The US-based tuning house is synonymous with Porsche’s iconic sports car across the globe and even showcased its latest works at the recent Goodwood Festival of Speed at the personal invitation of Lord March.
Though Singer works exclusively with the 964 911s, the company has recently branched out to start restoring Targa variants as well as traditional coupés. We arrive at a photographic studio in east London to see both cars in more detail, and Singer boss Rob Dickinson explains the idea behind the brand.
“I thought, 'Why not try and celebrate this incredible air-cooled era of the 911 with some kind of halo machine that embodied everything that was great about the car? Something that was a kind of greatest hits car,'” says Dickinson, a former Lotus engineer.
The first Singer model was restored by Dickinson himself, as he melded together a 1969 Porsche 911 chassis with a 1979 engine to create his own daily driver. “I was constantly being asked to sell it,” he says, “and I started to tell people that while they couldn’t buy it I could maybe build them something similar. That car was the genesis of Singer.”
Singer’s customers source their own 964s – described by Dickinson as “the sweet spot” of Porsche’s air-cooled 911 era - and then hand them over to the company for an extensive reimagining.
It’s important to note, as Singer does, that the company doesn’t manufacture its own cars, with its work instead being very much in the spirit of a tribute to Porsche – something which Dickinson says has enabled Singer to “tread gently” with the brand.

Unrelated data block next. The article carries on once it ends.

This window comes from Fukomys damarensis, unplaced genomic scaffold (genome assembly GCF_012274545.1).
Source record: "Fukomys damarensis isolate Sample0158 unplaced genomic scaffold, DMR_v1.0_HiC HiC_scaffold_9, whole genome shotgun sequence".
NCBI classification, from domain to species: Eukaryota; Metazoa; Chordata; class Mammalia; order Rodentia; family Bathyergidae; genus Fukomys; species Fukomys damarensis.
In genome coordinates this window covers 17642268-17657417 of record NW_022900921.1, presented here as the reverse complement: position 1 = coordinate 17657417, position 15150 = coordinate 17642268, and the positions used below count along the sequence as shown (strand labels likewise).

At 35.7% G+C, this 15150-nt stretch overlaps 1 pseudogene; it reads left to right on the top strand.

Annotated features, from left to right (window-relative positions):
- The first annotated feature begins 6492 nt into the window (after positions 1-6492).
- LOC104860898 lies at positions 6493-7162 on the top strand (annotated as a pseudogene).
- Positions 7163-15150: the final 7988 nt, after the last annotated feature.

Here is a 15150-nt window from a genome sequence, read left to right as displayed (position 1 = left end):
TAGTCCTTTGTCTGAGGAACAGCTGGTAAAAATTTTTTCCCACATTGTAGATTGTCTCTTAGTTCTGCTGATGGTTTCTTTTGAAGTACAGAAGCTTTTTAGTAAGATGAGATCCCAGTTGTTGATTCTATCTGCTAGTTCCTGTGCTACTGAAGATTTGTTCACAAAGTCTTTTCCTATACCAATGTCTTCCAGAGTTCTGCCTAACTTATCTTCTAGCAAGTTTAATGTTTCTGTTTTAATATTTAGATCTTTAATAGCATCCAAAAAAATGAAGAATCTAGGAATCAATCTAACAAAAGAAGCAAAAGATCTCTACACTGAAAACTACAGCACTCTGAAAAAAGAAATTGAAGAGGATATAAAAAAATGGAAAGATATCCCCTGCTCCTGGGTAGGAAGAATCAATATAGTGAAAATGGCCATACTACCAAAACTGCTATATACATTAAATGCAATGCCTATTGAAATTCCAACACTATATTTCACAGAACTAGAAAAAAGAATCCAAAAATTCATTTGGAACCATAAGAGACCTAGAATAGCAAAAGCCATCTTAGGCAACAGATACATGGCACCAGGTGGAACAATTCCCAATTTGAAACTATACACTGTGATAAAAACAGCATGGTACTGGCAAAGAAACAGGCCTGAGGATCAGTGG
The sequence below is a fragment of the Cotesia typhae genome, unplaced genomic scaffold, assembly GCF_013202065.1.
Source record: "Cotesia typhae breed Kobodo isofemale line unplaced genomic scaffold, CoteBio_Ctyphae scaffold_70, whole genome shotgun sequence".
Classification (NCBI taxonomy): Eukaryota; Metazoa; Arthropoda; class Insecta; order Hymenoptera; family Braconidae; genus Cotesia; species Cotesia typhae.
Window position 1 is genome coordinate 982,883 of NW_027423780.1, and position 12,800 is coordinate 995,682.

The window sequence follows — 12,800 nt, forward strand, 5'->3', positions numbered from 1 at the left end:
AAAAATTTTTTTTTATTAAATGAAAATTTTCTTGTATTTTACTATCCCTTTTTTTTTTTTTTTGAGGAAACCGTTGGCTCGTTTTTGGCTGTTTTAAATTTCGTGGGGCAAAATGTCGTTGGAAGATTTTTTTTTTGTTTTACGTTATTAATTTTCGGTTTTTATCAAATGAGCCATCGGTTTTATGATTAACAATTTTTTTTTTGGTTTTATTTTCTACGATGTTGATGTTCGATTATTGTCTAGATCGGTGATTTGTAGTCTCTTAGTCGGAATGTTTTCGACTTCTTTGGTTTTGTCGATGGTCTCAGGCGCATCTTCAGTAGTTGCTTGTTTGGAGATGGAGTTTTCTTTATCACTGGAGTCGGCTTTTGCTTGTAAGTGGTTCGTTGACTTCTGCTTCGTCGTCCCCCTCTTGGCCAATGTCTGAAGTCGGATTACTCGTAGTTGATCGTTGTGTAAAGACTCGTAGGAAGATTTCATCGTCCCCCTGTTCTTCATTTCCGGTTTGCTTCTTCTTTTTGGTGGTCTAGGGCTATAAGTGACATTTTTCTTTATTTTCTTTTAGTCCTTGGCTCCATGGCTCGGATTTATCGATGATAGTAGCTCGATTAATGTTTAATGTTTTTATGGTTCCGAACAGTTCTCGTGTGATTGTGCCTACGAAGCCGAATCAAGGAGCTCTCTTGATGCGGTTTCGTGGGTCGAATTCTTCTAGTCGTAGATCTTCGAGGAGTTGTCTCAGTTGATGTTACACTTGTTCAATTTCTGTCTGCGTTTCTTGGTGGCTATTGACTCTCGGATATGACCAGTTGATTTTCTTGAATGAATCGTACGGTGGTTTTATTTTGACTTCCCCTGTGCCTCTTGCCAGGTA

Though the original 964 came with a 3.6-litre flat six engine with 222bhp, Singer offers its customers either a Cosworth-tuned 3.8-litre flat six with 345bhp or a more powerful 4.0-litre flat six with a ‘conservative’ 385bhp.
To put those power outputs in context, a 4.0-litre Singer customer car recently lapped the Laguna Seca circuit just two seconds slower than McLaren’s P1, becoming the ninth fastest road car to ever drive the circuit.
Engines are linked to either a five or six-speed manual transmission, although Singer is already working on an automatic gearbox for a customer.
Sitting inside the cockpit of the coupé, you can easily see the attention to detail that Singer has lavished on the Porsche 911. It’s a classic interior but one which has been modernised to include luxuries such as air conditioning and satellite navigation. It’s all hidden, though, with the sat-nav screen only emerging when needed and the retro air-con button blending with the car’s original dashboard. Perhaps Singer’s most famous design trait, the rev-counter that goes all the way up to 11, is also present.
Dickinson hints that in the coming years the company will expand operations and bring out some surprises. “We intend to prove to the world in the next two years that we’re not one-trick ponies, but Singer will remain very Porsche-centric,” he says.
Singer has restored about 24 cars since starting operations in 2009, and despite its workforce expanding to 50, each car still takes around 10 months to produce at a cost of around 4000 man hours per vehicle. For Singer’s customers, however, the hand-built quality and exclusivity of the product is part of the appeal – as, arguably, is the price tag.
Singer’s services start at about £250,000, not including the cost of the donor car. With the various options and extras customers can specify, however, the average cost of a customer car can rise to around £285,000.
For Dickinson, though, the appeal of Singer is in experiencing what he believes is the pinnacle of Porsche’s heritage, and in taking “an icon like the 911 and polishing it up and re-presenting it to a new generation”.